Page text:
Design Patterns: Elements of Reusable Object-Oriented Software was the first published book to identify patterns in object-oriented programmind and has become a classic in the last ten years.
What is a design pattern?
In computer science, but also in architecture, a design pattern is a standard solution to a common problem. In the software engineering field, patterns fill the lack of functionality of an object-oriented language.
Whenever you hear the words Factory, Lazy Loading, Singleton or Iterator, the argument is design patterns:
- tipically the name of a design pattern is written capitalized: Iterator is one of them, while an iterator is a specific object;
- design patterns are built with classes and objects and their representation is often a Uml diagram. When a set of classes you write falls in the diagram definition, it's said that you are implementing the pattern.
- a pattern is a reusable technique and does not consist in reusable code: you may write many Factory classes but they will never be interchangeable. What is similar in them is the underlying concept and contract structure, the recurring theme.
- also Anti-patterns exist, but they are not commonly teached.
The name Gang of Four for the authors Erich Gamma, Richard Helm, Ralph Johnson and John Vlissides is mutuated from the original Chinese Gang of Four, which was an alliance of (obviously four) communist party officials.
Chapter 1 (Introduction) and chapter 2 (A case study)
The beginning of this book already provides great value. The first chapter is about object-oriented programming, a recap of its principles, and a 50000 feet view of the patterns and how they fit together. Composition and inheritance are in the list of the topics; a guide for the reader helps to orient in the book, searching the right pattern for the job.
The second chapter is a study for the design of a WYSIWYG text editor a la OpenOffice, whose architecture is composed a bit at the time applying eight design patterns. It can be useful to read the practical solution of a real world problem and how Gang of Four manages to implementing the patterns presented.
After this introduction, the patterns are presented. Every pattern is described in the book as follows:
- Name and classification: the name of this patterns have become a standard and they are referred all over the Internet. The classification will tell you what king of pattern you are viewing (creational, structural or behavioral).
- Intent: every pattern solves a problem and it is stated in the most general form.
- Also known as: other names for the pattern, now mostly in disuse.
- Motivation: why the problem is a real, painful problem and how the pattern solves it brilliantly. This is the main explanation of how the solution works.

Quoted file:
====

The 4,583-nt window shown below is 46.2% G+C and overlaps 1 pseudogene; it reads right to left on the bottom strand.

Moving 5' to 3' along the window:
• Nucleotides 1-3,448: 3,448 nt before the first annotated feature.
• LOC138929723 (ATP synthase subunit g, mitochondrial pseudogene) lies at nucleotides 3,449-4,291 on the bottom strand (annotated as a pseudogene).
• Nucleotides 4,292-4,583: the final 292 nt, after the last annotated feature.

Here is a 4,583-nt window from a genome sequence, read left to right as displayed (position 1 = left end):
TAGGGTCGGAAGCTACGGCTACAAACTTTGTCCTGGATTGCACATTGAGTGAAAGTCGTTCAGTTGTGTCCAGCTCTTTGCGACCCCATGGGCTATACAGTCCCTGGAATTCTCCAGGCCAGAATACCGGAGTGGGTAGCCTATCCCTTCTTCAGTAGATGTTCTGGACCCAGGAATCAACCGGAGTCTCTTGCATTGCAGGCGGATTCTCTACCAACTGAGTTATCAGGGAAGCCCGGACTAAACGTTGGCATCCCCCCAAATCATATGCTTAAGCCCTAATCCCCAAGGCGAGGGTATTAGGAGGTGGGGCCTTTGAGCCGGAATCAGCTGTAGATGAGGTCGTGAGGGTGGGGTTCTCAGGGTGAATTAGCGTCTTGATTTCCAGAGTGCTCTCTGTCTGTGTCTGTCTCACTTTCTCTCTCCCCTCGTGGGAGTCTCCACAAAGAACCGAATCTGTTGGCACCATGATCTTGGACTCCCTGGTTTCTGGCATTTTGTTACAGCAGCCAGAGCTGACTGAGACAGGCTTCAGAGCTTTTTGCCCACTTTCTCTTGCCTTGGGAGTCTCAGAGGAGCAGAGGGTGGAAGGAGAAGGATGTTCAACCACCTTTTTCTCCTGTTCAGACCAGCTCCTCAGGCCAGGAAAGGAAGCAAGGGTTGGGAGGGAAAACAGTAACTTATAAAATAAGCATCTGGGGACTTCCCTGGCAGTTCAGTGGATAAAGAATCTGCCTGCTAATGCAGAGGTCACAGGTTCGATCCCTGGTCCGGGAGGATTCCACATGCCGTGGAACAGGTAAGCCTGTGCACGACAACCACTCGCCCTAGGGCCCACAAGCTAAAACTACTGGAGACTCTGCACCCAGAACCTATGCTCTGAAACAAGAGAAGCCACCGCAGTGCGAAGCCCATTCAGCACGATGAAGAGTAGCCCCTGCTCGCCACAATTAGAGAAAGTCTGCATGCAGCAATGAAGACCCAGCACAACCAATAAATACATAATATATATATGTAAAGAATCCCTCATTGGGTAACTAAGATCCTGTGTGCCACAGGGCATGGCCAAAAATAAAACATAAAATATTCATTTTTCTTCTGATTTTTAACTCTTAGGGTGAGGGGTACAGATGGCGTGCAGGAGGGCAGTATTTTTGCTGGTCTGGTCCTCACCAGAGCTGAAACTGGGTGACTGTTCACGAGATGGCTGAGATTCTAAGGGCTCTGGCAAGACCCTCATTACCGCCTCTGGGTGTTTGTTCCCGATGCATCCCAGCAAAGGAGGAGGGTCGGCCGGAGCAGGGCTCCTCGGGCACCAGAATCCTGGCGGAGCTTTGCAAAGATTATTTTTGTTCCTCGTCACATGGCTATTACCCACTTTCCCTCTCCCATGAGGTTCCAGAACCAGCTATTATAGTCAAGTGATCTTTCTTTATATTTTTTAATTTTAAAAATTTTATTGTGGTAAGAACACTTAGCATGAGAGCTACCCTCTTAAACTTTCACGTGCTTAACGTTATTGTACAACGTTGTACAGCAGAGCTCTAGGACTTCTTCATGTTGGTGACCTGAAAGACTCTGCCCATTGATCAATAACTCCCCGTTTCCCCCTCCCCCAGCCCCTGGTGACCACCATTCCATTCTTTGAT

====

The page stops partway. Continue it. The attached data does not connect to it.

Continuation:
- Applicability: typical cases where you will reach these pages of the book to read how to implement the pattern.
- Structure: Uml class diagram or object diagram
- Participants: descriptions of the classes involved in the diagram, with generic names.
- Collaborations: the method calls of the objects.
- Consequences: what this pattern application implies and its advantages or limitations.
- Implementation: long notes on the best ways to implement in code this pattern.
- Sample code: it speak by itself; a complete example of C code which shows you how to do practical work with this pattern. Although there is little mumbo jumbo in this book, I appreciate a lot this parts which keep out it and present something that compiles.
- Known uses: object-oriented application which has applied this pattern successfully.
- Related patterns: similar patterns to consult if the current solution feels wrong or raise other issues than the one it solves.
Creational patterns (5 chapters)
This collection of patterns is dedicated to the creation of objects, solving problems like abstracting away a particular kind of objects behind an interface and simplify the creation process by eliminating repetitive code.
Abstract Factory, Builder, Factory Method, Prototype and Singleton are presented in this first big part.
Structural patterns (7 chapters)
This second collection presents patterns used for maintain a clean object graph: the typical intents are sharing interfaces and objects for reuse or adding responsibilities to subclasses without cluttering the class tree.
Adapter, Bridge, Composite, Decorator, Facade, Flyweight and Proxy are presented in this section.
Behavioral patterns (11 chapters)
These patterns are concerned with building a standard architecture for objects and with assigning responsibilities to the right owner. The intents are retain loos coupling between classes while at the same time allow complex algorithms and control flow to happen. For instance, abstracting way the State of an object to decouple it.
Chain Of Responsibility, Command, Interpreter, Iterator, Mediator, Memento, Observer, State, Strategy, Template Method and Visitor are presented here in this last part.
A glossary, a guide to the Uml notation and the foundation classes, on which the code examples are based, are also provided at the end of the book. This bonus will teach you also the basics of Uml.
In sum, this book is a milestone in the history of object-oriented programming and it will always have a reserved space
The image at the top is the cover of the current edition of the book. There is also en electronic version: Design Patterns CD: Elements of Reusable Object-Oriented Software (Professional Computing).